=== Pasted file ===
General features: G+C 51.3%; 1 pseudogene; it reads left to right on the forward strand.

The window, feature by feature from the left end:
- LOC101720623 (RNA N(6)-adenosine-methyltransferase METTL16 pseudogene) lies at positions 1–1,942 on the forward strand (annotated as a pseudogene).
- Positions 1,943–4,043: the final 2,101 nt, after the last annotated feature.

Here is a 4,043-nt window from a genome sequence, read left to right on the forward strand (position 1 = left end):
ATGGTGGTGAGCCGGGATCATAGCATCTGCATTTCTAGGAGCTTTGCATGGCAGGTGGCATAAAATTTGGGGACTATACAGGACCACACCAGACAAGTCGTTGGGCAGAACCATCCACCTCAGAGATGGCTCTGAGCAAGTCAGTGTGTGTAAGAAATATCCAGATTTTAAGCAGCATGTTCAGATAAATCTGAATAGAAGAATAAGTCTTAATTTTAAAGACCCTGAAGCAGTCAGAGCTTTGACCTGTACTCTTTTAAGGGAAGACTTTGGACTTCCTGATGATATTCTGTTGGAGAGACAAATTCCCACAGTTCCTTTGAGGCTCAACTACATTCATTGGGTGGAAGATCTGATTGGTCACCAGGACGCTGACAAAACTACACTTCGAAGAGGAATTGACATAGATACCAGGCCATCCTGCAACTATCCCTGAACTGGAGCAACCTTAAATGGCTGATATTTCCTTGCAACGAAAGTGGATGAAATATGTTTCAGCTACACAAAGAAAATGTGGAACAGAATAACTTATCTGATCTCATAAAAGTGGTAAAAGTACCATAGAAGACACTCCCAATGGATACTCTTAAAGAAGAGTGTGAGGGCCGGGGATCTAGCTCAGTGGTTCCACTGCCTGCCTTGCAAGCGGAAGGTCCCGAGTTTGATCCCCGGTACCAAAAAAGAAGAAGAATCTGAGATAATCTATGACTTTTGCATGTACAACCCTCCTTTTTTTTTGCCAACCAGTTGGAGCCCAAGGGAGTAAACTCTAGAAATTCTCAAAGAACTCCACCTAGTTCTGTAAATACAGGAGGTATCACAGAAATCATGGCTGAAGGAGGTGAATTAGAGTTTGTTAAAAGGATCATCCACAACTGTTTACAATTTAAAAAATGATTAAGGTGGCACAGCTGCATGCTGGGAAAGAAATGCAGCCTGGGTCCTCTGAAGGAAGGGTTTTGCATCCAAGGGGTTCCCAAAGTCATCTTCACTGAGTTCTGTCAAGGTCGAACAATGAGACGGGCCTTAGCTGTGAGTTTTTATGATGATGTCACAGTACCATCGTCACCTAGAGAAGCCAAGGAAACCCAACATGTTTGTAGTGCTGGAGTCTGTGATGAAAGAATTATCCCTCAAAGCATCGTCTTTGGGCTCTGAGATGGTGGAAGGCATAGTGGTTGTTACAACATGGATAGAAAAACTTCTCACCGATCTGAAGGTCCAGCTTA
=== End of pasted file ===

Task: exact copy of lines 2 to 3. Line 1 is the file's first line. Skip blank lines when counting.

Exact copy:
The window, feature by feature from the left end:
- LOC101720623 (RNA N(6)-adenosine-methyltransferase METTL16 pseudogene) lies at positions 1–1,942 on the forward strand (annotated as a pseudogene).